Prince Harry fails to attend first day of court in his phone hacking trial, frustrating judge

A judge in the United Kingdom has expressed frustration at Prince Harry for failing to show up to court as expected for his phone hacking case.

The Duke of Sussex, 38, is among multiple claimants suing Mirror Group Newspapers in Britain’s High Court. He accuses journalists from tabloid newspapers The Daily Mirror, The Sunday Mirror and The Sunday People of using illegal methods, including phone hacking, to obtain stories on him between 1996 and 2011.

There are more than 100 claimants in total, including singer Cheryl Cole, former footballer Ian Wright, actor Ricky Tomlinson and the estate of George Michael, though Harry is one of only four who will have their specific, “representative” claims heard in court.

The other three are Michael Turner and Nikki Sanderson, both actors, and Fiona Wightman, who is the ex-wife of comedian Paul Whitehouse.

Harry is expected to give evidence on Tuesday, local time, and will be the most senior member of the royal family to be cross-examined in court since the 1890s.

Justice Timothy Fancourt, who is presiding over the case, said he was “a little surprised” not to find Harry in court for the beginning of proceedings on Monday.

Harry’s lawyer, David Sherborne, said he had attended the birthday party of his daughter Lilibet in the United States on Sunday, and so had flown to London overnight. Mr Sherborne argued Harry’s peculiar travel and security arrangements “obviously” put him in a “different category” to other witnesses, and he would be in court to give evidence as planned Tuesday.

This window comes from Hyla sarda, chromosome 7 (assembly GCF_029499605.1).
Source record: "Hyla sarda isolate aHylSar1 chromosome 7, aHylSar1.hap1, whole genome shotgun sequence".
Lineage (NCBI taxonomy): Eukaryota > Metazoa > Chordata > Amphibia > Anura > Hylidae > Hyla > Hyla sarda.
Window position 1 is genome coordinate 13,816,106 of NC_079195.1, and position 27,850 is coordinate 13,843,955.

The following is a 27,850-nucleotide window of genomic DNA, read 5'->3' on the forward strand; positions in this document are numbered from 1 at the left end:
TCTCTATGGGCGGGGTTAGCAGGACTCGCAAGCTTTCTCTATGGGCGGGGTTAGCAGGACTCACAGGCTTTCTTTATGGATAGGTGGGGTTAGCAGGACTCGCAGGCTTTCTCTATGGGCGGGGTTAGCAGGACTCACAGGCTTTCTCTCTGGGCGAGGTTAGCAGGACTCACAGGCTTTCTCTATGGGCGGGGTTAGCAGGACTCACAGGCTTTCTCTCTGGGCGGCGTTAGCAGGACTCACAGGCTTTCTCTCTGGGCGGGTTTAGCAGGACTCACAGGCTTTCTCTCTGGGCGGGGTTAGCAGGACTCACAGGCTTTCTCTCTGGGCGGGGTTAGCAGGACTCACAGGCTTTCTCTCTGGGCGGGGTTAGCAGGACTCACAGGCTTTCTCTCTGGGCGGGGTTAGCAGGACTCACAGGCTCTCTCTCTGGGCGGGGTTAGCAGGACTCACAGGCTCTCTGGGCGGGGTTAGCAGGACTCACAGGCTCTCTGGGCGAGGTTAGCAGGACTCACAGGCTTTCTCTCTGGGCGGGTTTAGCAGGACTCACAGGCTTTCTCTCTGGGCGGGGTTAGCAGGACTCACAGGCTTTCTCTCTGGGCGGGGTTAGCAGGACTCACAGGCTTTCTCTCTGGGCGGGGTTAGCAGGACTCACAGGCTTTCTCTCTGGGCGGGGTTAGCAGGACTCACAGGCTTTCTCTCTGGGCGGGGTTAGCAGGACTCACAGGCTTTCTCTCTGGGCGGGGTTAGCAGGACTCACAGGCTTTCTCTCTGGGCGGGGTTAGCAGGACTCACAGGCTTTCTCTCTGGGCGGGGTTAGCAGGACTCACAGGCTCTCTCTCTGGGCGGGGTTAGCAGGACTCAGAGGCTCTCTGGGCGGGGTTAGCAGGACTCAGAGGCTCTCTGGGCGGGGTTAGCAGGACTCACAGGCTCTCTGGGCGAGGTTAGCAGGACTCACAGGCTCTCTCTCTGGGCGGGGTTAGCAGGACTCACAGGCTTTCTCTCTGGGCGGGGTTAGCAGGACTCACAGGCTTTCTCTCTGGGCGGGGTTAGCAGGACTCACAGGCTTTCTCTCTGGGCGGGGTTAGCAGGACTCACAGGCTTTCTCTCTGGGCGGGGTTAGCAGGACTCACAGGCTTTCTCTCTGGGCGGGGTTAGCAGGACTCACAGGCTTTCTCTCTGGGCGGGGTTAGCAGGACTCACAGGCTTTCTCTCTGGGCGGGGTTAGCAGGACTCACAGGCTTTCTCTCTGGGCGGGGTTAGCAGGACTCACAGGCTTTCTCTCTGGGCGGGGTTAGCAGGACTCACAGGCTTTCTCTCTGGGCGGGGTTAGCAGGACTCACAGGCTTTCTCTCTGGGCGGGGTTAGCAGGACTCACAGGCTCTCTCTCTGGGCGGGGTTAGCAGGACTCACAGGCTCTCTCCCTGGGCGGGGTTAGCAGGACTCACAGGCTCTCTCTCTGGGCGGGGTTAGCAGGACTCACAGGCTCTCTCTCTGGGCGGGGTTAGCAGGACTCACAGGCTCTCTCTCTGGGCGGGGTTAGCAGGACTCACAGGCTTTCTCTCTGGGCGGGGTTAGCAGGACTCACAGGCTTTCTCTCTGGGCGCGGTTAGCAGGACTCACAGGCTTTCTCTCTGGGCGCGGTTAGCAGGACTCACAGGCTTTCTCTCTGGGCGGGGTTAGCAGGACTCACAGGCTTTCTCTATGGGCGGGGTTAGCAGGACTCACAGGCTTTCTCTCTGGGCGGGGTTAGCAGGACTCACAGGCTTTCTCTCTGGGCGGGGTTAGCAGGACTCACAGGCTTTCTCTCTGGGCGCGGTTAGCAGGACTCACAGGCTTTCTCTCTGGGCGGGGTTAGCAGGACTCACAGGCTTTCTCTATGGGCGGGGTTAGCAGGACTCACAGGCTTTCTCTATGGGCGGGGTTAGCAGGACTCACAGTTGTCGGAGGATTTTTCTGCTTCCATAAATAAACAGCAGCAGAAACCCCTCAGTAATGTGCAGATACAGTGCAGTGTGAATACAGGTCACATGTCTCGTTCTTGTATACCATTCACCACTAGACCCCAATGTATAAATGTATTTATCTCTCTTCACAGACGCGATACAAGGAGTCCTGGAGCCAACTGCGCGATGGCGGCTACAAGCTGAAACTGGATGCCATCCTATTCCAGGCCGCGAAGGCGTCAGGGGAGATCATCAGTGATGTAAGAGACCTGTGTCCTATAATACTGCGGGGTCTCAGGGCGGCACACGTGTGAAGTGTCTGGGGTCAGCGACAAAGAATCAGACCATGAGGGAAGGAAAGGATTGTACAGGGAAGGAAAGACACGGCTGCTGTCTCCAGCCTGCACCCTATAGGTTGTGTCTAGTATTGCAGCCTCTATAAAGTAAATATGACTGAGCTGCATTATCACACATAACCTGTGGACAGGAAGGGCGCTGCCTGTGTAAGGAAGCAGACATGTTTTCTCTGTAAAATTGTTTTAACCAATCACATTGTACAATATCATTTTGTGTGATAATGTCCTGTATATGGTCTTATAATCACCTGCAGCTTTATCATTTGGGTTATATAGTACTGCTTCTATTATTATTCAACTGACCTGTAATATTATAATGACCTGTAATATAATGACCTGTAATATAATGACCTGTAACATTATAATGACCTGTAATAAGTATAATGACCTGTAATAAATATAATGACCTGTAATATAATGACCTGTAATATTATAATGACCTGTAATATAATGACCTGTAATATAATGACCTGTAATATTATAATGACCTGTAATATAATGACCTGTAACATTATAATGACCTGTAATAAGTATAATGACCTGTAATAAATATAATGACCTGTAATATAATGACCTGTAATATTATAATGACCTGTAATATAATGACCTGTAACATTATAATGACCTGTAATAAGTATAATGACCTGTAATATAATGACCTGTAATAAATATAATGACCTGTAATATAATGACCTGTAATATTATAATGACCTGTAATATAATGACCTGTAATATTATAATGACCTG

The lawyer representing Mirror Group Newspapers, Andrew Green, said Harry’s absence was “extraordinary” and he risked wasting the court’s time.

Mr Green stressed that he had “quite a lot to get through” in his cross-examination of Harry and would require more than one full day.

“I have to cross-examine him on 33 articles,” said Mr Green, whose case will involve arguing that many of the articles cited by Harry were not actually sourced illegally.

“And that cannot be done in one day if I am to put to him even a small number of the public domain documents, and in many cases explain the sources of the information.”

According to journalists in the room, Justice Fancourt appeared to be frustrated by Harry’s absence, and expressed concern that he would not be ready to provide evidence on Monday if opening statements were to finish ahead of schedule.

More to come.

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